Thursday, May 29, 2014

INFO SESSION ON CSG

Members might be interested in this information session THIS SUNDAY at Wentworth Falls. Includes an update on Coalpac and CENTENNIAL COAL applications

Friday, April 18, 2014

Save Our Foodbowl From Mining

BHP is planning on digging the largest underground coal mine in the world under some of Australia's very best farmlands, on the Liverpool Plains in north-western NSW. The Liverpool Plains is important and unique because it combines exceptionally fertile volcanic soils with high output aquifers and reliable summer and winter rainfall. (Members may remember Tim Duddy from the Liverpool Plains coming to talk at one of the meetings soon after the 'Inglenook' project began.)
Each year, the Liverpool Plains produces enough grain for 365 million loaves of bread, 62.5 million packets of pasta, and 58 million boxes of cornflakes. It is feeding the nation.
But all that is at risk from this staggeringly large underground coal mine. A mine that will cut through aquifers and risk draining the precious groundwater. BHP has decided that the mine will not have a significant impact on water resources and has told the Federal Government that it doesn't trigger the water clauses in the Federal environment laws.
We have a very short window of opportunity to tell them otherwise. We have until 23 April to make initial comments on it the proposal. Please take a minute to send an email to protect our national foodbowl, the Liverpool Plains, and the rich groundwater supplies that support it.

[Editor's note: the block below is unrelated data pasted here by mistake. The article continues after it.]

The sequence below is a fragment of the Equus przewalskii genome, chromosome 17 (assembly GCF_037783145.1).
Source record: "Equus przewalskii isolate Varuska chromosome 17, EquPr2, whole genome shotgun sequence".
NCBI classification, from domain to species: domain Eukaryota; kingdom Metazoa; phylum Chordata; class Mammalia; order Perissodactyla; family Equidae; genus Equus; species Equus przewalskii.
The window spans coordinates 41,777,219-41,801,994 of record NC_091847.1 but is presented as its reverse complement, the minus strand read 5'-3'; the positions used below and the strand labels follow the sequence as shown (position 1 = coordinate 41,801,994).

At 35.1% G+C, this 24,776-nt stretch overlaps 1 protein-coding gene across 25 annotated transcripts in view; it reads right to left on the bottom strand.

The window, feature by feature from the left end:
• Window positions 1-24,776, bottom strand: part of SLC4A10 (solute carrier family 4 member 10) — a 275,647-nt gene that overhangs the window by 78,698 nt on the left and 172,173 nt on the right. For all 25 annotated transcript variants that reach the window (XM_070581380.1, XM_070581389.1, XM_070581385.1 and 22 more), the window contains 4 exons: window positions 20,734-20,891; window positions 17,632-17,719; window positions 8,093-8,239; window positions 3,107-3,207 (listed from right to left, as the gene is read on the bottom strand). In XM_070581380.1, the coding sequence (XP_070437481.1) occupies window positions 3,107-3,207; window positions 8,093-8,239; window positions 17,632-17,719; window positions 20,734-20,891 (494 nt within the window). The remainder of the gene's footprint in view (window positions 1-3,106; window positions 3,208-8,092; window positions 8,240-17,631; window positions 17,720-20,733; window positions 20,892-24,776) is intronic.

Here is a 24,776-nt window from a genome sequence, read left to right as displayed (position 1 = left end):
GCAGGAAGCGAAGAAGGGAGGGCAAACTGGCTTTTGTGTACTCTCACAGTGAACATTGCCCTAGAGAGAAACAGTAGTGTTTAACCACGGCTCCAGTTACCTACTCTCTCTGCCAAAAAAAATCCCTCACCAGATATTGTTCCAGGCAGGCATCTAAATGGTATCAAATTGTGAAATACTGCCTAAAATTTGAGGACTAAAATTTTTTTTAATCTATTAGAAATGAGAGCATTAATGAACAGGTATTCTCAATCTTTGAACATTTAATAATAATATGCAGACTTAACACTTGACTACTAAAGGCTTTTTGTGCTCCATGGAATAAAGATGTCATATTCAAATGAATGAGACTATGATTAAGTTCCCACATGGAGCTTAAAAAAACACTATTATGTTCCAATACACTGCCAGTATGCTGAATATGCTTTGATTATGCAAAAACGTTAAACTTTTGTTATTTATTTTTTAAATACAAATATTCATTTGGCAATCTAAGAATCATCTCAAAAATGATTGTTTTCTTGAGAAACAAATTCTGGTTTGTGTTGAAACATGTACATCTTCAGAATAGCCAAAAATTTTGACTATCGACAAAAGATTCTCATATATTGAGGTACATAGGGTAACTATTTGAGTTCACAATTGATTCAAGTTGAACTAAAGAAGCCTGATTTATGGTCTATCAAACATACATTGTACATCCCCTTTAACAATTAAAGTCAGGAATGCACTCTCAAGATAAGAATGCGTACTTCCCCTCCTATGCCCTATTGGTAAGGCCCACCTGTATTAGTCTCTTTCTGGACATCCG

Go to the Lock the Gate website for more information on this mine.

Friday, April 11, 2014

Conflicts of interest in mining community consultation committees and land access disputes

The Newcastle Herald reported yesterday that 'the state government’s oversight of committees set up to give communities a say on mining projects has been called into question over criticisms their membership is open to conflicts of interest'.

Specifically, the independence of 'Inglenook' community consultative committee (CCC) chair, Margaret McDonald-Hill, has been called into question. Ms McDonald-Hill oversees 11 CCCs. She is chairwoman of a committee for an exploration project, a reference group for the proposed Wallarah 2 mine, and AGL’s Hunter and Camden coal seam gas committees, for which she is paid by AGL via the Department of Trade and Investment. She is also on the Mine Subsidence Board, on the government’s panel of arbitrators, and has been approached to join federal industry minister Ian Macfarlane’s NSW CSG taskforce aimed at kick-starting industry activity.

Greens MP Jeremy Buckingham said Ms McDonald-Hill’s roles 'overlap and seem to create significant conflicts of interest' . He said in a press release: 'Undeclared payments directly from the mining company undermine the independence of the chair and the community’s confidence in the CCC.  The current system means that the community often perceives the "independent chair" as simply a stooge of the mining company.Bylong Valley Protection Alliance spokesman Craig Shaw said there was little evidence the Department of Trade and Investment screened for potential conflicts of interests, with Ms McDonald-Hill’s appointment an example.


We hope that the state government responds by undertaking a comprehensive overhaul of the system, showing the people of NSW that they take the roles of CCC chair and independent arbitrator seriously so that the community can begin to have some trust in the process. It seems all too clear that at present the government could not care less and the mining companies are happy to exploit the flawed system as far as they can.